CURRENT / PHASE 2: Use of Fibre-rich Biomass in the Remediation of Degraded Mining Land

In mid 2020, the National Research Foundation (NRF) awarded the Resilient Futures interdisciplinary research alliance funding to embark on a second phase. This University of Cape Town (UCT) Community of Practice (CoP) developed and refined a novel approach through a process of discovery in Phase 1: the Multi-disciplinary Industrial Policy Approach (MMIP). It represents the CoP’s innovative conceptual approach to solving environmental, economic and social challenges in a holistic multi-disciplinary manner, so as to inform economic, industrial and environmental policy in South Africa.

In Phase 2, using the conceptual and analytical tools of economic complexity and the product space network, the CoP will identify a set of frontier products or diversification opportunities. These are products that offer growth opportunities that are economically feasible given a country’s current set of productive capabilities. The multi-disciplinary team will then meet and, using its diverse set of skills, identify the top three frontier products that will set South Africa on an inclusive and sustainable growth path. The following four criteria will be used to inform their selection: first, the product itself, or elements across the broader value chain related to the product, needs to be produced in a labour-intensive manner. Second, the production of the product needs to be environmentally sustainable and water wise. Third, the product needs to be mining related. Fourth, the product needs to offer export potential.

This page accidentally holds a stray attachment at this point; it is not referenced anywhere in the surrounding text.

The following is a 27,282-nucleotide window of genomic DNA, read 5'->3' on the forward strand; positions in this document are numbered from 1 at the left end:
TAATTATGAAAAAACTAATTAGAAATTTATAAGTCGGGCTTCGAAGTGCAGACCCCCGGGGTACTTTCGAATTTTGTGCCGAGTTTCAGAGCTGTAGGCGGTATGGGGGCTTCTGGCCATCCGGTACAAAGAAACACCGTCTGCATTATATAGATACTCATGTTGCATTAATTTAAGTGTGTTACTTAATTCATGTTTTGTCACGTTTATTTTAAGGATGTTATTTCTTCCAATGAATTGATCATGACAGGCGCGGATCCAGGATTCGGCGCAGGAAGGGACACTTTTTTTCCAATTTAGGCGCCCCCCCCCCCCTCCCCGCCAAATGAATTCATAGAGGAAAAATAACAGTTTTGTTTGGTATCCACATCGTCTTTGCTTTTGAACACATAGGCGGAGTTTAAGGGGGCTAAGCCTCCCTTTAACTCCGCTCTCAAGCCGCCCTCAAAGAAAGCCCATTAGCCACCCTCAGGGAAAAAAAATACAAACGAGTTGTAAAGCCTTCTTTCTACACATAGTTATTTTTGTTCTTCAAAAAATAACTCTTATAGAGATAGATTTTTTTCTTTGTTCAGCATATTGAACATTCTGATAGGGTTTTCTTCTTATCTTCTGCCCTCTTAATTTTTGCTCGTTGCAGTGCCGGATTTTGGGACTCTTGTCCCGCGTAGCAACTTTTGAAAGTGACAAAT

Once the top three frontier products have been selected, the CoP will shift into the formal stages of the MMIP Approach, where it will collaboratively apply its suite of differential skills – environmental, material and engineering, economic and legal – to devise unique value-added solutions for the relevant products. In particular, the approach aims to provide insight into the development of multi-product value chains that emanate from the identified products. Thereby, the CoP would generate a set of policy recommendations consistent with the broader policy aims outlined in the National Development Plan (NDP), and tailored toward guiding South Africa toward attaining the Sustainable Development Goals (SDGs).

BACKGROUND / PHASE 1: Developing a Fibre Micro-industry to Generate Economic Growth from Degraded Land

Fibre plants such as hemp, kenaf or bamboo can be used to transform degraded land into a restorative agricultural sector and a dynamic manufacturing sector, which provides employment opportunities, inclusive socio-economic growth and poverty reduction in mining communities beyond the life-of-mine. The aim of the first phase of this multi-disciplinary project was to determine through a Community of Practice whether fibre-rich biomass can be used to remediate degraded land in a way that is economically feasible, leading to enhanced economic complexity, the establishment of a bamboo micro-industry, and crucially, higher value-add in output and job creation.

This Community of Practice is a true trans-disciplinary research undertaking. We aimed to approach the research questions through cross-disciplinary engagement around the product:

  • Economic perspective: How can economic complexity be built on the basis of an understanding of local socio-economic linkages?
  • Environmental perspective: What environmental factors influence the ability of rapidly growing, fibre-rich plants to remediate damaged and polluted land?
  • Material and Engineering perspective: What are alternatives and implications for downstream processing options?
  • Legal perspective: What regulatory barriers exist, and how can they be addressed?